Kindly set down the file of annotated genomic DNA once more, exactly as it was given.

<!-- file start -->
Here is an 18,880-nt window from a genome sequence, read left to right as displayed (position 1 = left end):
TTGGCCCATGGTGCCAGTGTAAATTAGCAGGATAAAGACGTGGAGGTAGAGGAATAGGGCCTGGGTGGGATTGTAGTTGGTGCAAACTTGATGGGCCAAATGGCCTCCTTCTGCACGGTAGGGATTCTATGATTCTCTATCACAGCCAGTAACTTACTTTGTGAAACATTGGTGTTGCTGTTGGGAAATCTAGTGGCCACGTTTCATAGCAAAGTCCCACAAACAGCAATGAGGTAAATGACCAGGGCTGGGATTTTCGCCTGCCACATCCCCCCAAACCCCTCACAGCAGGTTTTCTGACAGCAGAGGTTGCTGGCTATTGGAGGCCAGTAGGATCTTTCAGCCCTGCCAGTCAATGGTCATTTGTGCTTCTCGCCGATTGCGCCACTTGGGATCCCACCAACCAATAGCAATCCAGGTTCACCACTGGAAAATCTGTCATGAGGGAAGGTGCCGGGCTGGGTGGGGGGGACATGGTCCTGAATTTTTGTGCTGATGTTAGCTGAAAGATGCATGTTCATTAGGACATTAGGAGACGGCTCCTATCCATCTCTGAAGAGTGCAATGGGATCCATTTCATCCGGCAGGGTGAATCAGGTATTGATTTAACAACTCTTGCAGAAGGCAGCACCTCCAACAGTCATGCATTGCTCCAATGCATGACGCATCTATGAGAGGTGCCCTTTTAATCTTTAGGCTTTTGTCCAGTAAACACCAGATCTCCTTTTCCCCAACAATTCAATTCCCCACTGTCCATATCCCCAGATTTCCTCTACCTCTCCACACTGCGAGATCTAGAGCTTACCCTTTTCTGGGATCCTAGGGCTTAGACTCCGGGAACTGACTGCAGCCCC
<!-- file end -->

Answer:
Here is an 18,880-nt window from a genome sequence, read left to right as displayed (position 1 = left end):
TTGGCCCATGGTGCCAGTGTAAATTAGCAGGATAAAGACGTGGAGGTAGAGGAATAGGGCCTGGGTGGGATTGTAGTTGGTGCAAACTTGATGGGCCAAATGGCCTCCTTCTGCACGGTAGGGATTCTATGATTCTCTATCACAGCCAGTAACTTACTTTGTGAAACATTGGTGTTGCTGTTGGGAAATCTAGTGGCCACGTTTCATAGCAAAGTCCCACAAACAGCAATGAGGTAAATGACCAGGGCTGGGATTTTCGCCTGCCACATCCCCCCAAACCCCTCACAGCAGGTTTTCTGACAGCAGAGGTTGCTGGCTATTGGAGGCCAGTAGGATCTTTCAGCCCTGCCAGTCAATGGTCATTTGTGCTTCTCGCCGATTGCGCCACTTGGGATCCCACCAACCAATAGCAATCCAGGTTCACCACTGGAAAATCTGTCATGAGGGAAGGTGCCGGGCTGGGTGGGGGGGACATGGTCCTGAATTTTTGTGCTGATGTTAGCTGAAAGATGCATGTTCATTAGGACATTAGGAGACGGCTCCTATCCATCTCTGAAGAGTGCAATGGGATCCATTTCATCCGGCAGGGTGAATCAGGTATTGATTTAACAACTCTTGCAGAAGGCAGCACCTCCAACAGTCATGCATTGCTCCAATGCATGACGCATCTATGAGAGGTGCCCTTTTAATCTTTAGGCTTTTGTCCAGTAAACACCAGATCTCCTTTTCCCCAACAATTCAATTCCCCACTGTCCATATCCCCAGATTTCCTCTACCTCTCCACACTGCGAGATCTAGAGCTTACCCTTTTCTGGGATCCTAGGGCTTAGACTCCGGGAACTGACTGCAGCCCC